In contact with a new reality, Monge does not experience alienation, but perfect hypermnesia, a rush of recognition, and a feeling of true and tender affection. There is no need for Monge to fight his way through the illusory veil of this second existence and back to the real one (though this is the narrative arc for any number of futuristic fictions). Of course, Monge himself weights the two realities differently (the one he's in now is real to him), but for the reader, for whom "now" always means both the past tense of narration and the present moment of this reading (this recitation of We Monks and Soldiers, now, between two briefly interrupted sessions of "constant drumming")—for that reader, there is a plangency in the fading of Monge's memory. The reader still barely remembers—as Monge himself is already forgetting—that the new universe is one into which Monge was sent on a mission of desperate importance to those who "were squatting in prayer, in delirium, or in prisons, and thinking of him with the hope that all would go well." The reader can still vaguely recall that Monge's route into the new world had everything to do with "this black space of whispers and dreams." But the reader retains these echoes only a little while longer than does Monge; largely confined to Monge's focalizing awareness, and disoriented by the strangeness of this entire story, a reader cannot know exactly what Monge's mission was or what it would mean for him to succeed. Everything in both Monge's realities is strange to a reader from our world: soldier-shamans, black space, the magical sentence, "Only those I love, listen!"; and, in Monge's next reality, the "Kovarskists," whoever they are, and the imperialist war against "the Orbise," whatever that is.[2] It is all so strange. (But one understands at once, without any effortful decoding, that only the enemy uses the label "Kovarskist," that the death of Kovarski was terrible and unjust, and that one sides with the Orbise, even without knowing what it names.) What the vantage point of reading grants the reader is not more knowledge than Monge has (if anything, we have less; we can only read about Monge's perfect hypermnesia, not experience it ourselves). The reader's slightly longer retention of these echoes grants her an intense experience of being a sympathizer.

"Sympathizer" perhaps comes across as an obscure or imprecise critical term; in fact, we're adopting it from a writer closely related to Bassmann, the contemporary French novelist Antoine Volodine. Volodine has said of his own writing something that could just as well apply to Bassmann's:

I wrote for readers whom I imagine, in principle, as friends or accomplices, for readers who are 'sympathizers' (this is the term used by the German police and the press to characterize those likely to appreciate the rhetoric and actions of the Rote Armee Fraktion in the early 1970s. My narrators always address themselves, over the heads of the police who force them to speak, to listeners who are friends and accomplices, real or imaginary.

Monge's "magical sentence," an incantation he has been instructed to repeat throughout his mission, is just such an address to sympathizers: "Only those I love, listen!" In compressed form, this incantation expresses the entire narrative poetics of We Monks and Soldiers. On the one hand, the book that is recited in the silence between two bouts of drumming addresses itself to sympathizers, to those who would find no great exaggeration in a description of the world as "ruled by assassins and capitalism." The text is narrated to a narratee who would concur, with Monge, that "Even in a flawed or degenerate form, a proletarian universe could only be better." And yet, on the other hand, Monge's assertion that "a proletarian universe could only be better" is relayed to us in fiction, and thus not without irony. It's a delicate irony, and a rare one in the republic of letters; fiction has had a difficult time representing revolutionary political passion as anything other than doomed or ridiculous. Maybe only Andrei Platonov's depiction of the strangely disappointing execution of the bourgeoisie in the novel Tchevengur achieves something similar. In both Platonov and Bassmann, the longing for a proletarian universe is not ironized to the point of destruction.[3] The "backup proletarian universe" may be fictional, but it is not false.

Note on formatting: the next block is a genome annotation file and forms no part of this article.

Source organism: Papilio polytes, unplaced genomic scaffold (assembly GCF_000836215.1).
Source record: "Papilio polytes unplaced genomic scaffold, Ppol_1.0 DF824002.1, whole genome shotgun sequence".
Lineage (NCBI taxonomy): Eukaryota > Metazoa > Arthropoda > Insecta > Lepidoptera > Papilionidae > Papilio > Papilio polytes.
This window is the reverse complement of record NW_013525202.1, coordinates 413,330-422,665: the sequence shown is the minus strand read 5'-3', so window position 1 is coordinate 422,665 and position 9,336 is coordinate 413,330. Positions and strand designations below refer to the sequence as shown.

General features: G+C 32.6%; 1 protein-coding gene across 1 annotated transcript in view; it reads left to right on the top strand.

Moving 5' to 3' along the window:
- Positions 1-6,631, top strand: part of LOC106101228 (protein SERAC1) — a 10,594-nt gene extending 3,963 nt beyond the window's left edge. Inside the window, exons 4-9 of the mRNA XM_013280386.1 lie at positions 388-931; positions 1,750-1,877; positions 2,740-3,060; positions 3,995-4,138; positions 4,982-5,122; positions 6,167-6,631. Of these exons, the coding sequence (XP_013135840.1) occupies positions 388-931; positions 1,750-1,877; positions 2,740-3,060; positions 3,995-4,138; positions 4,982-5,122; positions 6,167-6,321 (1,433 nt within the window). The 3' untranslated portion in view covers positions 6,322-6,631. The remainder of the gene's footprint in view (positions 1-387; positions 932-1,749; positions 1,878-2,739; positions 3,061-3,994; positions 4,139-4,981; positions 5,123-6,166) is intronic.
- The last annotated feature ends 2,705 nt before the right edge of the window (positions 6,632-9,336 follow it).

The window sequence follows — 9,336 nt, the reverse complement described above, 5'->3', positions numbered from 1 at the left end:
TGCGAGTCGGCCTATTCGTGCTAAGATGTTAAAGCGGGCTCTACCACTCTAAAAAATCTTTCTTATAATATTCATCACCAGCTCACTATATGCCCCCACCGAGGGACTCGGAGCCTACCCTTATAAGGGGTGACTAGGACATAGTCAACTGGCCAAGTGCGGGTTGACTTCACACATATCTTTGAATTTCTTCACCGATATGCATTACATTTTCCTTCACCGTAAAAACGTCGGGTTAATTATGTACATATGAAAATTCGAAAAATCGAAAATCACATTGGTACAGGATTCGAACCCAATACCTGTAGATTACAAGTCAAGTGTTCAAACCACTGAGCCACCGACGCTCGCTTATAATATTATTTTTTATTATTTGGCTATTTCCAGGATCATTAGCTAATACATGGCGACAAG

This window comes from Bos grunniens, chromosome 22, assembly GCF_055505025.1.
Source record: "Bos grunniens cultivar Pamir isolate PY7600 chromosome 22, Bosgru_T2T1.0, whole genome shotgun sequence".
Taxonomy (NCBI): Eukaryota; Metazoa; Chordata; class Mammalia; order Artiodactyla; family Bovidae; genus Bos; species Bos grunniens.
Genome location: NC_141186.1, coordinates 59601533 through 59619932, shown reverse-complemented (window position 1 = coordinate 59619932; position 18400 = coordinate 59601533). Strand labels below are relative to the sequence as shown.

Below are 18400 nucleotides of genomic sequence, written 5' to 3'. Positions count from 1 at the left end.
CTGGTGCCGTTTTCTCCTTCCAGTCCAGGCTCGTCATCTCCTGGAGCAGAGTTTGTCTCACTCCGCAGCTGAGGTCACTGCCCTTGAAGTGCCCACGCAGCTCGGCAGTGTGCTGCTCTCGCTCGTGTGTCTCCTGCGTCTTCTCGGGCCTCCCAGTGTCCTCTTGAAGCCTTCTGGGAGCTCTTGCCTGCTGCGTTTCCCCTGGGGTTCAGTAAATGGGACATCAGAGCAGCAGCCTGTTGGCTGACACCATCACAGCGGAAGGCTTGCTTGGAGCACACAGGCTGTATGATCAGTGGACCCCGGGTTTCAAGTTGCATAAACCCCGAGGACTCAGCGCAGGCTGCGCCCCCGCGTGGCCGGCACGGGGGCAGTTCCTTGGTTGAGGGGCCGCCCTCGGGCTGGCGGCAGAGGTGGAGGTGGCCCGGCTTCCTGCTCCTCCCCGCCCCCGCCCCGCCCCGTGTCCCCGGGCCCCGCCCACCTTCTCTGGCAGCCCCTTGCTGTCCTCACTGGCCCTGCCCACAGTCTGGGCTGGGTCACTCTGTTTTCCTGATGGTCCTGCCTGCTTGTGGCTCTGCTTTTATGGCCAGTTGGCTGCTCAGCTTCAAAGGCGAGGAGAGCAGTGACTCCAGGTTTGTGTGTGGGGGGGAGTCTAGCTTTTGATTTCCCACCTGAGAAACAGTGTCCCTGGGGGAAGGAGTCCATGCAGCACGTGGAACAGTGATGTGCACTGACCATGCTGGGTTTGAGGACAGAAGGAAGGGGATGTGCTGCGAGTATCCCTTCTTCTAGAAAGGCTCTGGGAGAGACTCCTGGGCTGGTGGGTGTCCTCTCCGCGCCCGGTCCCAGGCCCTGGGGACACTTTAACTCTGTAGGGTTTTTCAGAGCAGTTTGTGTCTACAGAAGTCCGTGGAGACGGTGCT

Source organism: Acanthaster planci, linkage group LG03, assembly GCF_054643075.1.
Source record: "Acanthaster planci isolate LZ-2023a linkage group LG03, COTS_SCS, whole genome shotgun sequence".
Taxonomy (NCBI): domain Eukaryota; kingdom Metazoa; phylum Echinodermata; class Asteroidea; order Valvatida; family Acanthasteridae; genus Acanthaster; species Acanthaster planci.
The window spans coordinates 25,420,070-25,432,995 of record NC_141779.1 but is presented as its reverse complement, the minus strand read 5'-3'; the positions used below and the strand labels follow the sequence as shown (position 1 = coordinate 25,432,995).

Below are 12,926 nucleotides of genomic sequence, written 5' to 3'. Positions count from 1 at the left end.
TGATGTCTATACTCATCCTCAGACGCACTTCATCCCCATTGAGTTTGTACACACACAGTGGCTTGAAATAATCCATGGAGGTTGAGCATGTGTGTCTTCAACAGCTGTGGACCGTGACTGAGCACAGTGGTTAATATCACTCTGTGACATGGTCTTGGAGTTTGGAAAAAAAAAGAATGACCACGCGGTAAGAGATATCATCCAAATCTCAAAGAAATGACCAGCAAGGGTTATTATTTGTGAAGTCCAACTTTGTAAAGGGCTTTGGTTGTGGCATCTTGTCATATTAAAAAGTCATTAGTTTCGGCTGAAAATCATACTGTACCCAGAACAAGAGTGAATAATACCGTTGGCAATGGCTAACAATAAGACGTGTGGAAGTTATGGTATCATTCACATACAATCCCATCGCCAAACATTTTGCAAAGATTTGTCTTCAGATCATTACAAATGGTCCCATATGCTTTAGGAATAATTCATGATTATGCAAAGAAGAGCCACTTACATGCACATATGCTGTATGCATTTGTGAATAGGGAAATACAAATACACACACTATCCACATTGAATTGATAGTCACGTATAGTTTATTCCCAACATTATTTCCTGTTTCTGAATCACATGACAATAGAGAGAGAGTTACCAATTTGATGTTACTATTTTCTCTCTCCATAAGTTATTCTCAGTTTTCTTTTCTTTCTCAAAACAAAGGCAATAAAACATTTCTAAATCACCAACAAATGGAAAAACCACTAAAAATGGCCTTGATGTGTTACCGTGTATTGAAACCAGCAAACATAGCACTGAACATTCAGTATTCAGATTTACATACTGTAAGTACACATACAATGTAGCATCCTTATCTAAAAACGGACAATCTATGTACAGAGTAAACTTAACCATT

Bassmann is both a fictional author of and a fictional character in Volodine's 1998 novel Le post-exotisme en dix leçons, leçon onze. That novel took the form of an extended explication of an imaginary dissident literary movement called "post-exoticism," a fictional movement which Volodine has nonetheless realized in print, in the thirty-nine books that preceded and followed the publication of Le post-exotisme. Some were published under the name Antoine Volodine (itself a pseudonym); others have appeared under Volodine's heteronyms Manuela Draeger, Elli Kronauer, and Lutz Bassmann. There are stylistic differences among the four writers, and they are not writing the linear chronicle of just one fictional world (the post-exotic works are not a series); nonetheless, it is evident that all four writers are engaged in the same vast project.

We Monks and Soldiers stands on its own; somewhat like Monge, a reader who plunges into a post-exotic world for the very first time already has all she needs. No one has to be schooled in the arcana of post-exoticism to see that We Monks and Soldiers is a gorgeously patterned and deeply moving work. And, conversely, familiarity with the immense and jagged edifice of post-exoticism does nothing to lessen its strangeness. Encountering post-exoticism for the first or the nth time is still an experience of attending raptly to the brief, fraught appearance of beings from another world.